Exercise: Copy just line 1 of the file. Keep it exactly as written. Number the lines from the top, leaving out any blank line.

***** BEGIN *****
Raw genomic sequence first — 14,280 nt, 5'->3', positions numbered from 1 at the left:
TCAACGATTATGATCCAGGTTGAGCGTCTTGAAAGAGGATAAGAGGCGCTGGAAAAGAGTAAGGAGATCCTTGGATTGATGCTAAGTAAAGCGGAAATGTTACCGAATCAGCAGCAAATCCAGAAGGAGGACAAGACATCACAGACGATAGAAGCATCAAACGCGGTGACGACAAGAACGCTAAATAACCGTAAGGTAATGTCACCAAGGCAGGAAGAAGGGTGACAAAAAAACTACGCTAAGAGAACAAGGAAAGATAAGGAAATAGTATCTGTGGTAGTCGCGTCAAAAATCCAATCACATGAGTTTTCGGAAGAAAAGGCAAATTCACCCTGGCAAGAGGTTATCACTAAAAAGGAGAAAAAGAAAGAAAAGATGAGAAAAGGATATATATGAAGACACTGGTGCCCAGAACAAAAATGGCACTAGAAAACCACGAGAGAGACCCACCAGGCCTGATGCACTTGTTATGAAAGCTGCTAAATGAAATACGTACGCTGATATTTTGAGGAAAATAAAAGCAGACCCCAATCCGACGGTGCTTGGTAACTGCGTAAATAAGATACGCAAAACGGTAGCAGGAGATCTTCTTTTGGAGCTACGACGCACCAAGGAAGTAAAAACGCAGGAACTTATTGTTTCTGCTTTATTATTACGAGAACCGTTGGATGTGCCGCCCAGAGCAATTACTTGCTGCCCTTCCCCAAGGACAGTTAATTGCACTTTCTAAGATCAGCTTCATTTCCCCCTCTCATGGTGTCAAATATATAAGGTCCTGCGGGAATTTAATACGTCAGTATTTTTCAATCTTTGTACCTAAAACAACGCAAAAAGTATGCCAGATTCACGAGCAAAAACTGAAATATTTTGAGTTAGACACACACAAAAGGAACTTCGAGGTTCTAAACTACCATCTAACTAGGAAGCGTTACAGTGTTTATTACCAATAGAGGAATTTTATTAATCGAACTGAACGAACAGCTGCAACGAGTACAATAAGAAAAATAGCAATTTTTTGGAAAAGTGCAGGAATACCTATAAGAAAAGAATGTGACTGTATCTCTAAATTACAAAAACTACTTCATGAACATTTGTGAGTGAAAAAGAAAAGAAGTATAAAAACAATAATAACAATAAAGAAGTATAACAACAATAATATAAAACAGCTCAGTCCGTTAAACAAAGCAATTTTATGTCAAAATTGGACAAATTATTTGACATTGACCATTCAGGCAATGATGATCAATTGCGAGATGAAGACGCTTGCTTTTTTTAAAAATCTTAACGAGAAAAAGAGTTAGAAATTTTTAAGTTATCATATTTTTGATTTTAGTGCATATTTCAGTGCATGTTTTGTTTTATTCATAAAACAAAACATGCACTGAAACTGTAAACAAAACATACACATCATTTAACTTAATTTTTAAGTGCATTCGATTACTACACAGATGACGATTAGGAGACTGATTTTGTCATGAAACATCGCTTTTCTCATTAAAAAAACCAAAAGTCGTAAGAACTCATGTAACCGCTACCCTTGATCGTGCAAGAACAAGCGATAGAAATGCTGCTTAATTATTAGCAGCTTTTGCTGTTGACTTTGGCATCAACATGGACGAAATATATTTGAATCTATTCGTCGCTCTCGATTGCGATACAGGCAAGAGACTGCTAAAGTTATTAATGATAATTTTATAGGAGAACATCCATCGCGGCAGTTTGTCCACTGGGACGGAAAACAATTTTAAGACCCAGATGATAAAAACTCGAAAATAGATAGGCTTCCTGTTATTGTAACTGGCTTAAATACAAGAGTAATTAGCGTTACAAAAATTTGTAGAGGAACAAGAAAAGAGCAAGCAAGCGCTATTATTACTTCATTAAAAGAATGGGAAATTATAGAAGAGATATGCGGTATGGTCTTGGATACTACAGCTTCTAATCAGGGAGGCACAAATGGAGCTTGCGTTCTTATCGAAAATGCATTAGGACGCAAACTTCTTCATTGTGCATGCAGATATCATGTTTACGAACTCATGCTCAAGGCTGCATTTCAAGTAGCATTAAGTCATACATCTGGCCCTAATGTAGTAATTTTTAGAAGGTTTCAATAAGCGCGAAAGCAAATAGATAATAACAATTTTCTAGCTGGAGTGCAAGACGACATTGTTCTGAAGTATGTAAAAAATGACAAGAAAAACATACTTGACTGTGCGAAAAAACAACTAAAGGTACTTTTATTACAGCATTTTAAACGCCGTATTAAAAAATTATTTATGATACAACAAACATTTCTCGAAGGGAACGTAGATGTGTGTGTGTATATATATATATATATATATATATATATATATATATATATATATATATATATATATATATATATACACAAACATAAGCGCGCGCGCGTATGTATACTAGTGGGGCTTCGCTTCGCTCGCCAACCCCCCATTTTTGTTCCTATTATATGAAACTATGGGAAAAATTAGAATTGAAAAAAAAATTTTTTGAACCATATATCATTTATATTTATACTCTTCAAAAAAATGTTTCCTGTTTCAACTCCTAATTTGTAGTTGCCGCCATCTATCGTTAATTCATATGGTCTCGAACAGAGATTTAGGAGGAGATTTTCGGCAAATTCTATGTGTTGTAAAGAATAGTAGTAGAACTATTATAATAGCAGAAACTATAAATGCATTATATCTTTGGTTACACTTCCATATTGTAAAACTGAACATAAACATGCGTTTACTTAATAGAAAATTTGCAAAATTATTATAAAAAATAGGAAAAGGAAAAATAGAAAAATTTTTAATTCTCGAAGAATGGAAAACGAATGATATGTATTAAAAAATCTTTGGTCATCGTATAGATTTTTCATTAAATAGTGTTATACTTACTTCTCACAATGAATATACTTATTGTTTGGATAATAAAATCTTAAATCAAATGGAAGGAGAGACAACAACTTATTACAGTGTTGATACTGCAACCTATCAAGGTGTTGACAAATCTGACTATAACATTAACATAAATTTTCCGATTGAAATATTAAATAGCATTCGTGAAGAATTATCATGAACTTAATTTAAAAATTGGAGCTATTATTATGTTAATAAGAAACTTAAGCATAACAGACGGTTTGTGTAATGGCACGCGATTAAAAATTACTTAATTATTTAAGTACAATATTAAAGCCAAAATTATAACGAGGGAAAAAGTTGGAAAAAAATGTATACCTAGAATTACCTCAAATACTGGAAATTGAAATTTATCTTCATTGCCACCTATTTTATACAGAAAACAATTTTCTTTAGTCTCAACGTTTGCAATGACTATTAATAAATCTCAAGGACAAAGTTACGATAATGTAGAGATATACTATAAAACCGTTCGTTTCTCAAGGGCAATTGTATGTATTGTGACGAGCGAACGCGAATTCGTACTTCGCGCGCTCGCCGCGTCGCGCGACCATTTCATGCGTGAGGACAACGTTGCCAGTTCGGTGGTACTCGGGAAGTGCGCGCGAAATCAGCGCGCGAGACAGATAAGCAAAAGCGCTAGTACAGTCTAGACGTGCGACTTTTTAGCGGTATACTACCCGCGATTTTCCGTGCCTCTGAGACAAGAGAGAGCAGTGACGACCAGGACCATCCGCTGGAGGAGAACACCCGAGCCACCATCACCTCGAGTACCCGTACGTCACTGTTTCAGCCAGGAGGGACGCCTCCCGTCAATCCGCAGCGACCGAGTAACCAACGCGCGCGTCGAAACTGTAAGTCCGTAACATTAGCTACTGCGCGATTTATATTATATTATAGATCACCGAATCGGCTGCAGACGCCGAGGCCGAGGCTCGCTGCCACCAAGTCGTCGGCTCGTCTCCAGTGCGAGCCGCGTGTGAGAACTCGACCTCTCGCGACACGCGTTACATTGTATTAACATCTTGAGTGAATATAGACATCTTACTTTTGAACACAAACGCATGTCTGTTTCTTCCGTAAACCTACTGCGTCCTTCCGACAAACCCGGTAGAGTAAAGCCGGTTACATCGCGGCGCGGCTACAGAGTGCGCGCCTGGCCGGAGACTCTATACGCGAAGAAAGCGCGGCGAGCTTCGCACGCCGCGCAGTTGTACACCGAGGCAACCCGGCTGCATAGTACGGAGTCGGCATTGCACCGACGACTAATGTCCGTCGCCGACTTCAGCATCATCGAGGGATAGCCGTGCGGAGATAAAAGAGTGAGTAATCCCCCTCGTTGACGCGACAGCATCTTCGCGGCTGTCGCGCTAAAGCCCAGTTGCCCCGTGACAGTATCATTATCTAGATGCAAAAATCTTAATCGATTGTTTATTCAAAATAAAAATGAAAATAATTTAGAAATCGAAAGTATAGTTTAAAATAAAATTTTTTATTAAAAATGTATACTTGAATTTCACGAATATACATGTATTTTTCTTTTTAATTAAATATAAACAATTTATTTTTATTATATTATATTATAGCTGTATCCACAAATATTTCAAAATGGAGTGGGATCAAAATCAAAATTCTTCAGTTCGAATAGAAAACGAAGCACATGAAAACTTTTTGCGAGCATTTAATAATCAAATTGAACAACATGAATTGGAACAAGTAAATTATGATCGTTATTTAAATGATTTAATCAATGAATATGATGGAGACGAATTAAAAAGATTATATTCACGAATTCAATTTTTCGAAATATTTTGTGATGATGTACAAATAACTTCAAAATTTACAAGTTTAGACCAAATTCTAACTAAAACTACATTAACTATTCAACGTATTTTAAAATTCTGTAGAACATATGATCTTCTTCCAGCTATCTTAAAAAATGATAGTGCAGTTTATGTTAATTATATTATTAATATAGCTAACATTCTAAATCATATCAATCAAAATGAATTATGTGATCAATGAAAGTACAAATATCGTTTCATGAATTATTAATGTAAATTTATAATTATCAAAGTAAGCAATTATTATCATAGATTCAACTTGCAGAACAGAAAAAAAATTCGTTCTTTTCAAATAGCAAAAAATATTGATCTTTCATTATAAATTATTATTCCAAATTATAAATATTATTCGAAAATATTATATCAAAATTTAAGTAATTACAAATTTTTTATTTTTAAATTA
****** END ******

Raw genomic sequence first — 14,280 nt, 5'->3', positions numbered from 1 at the left: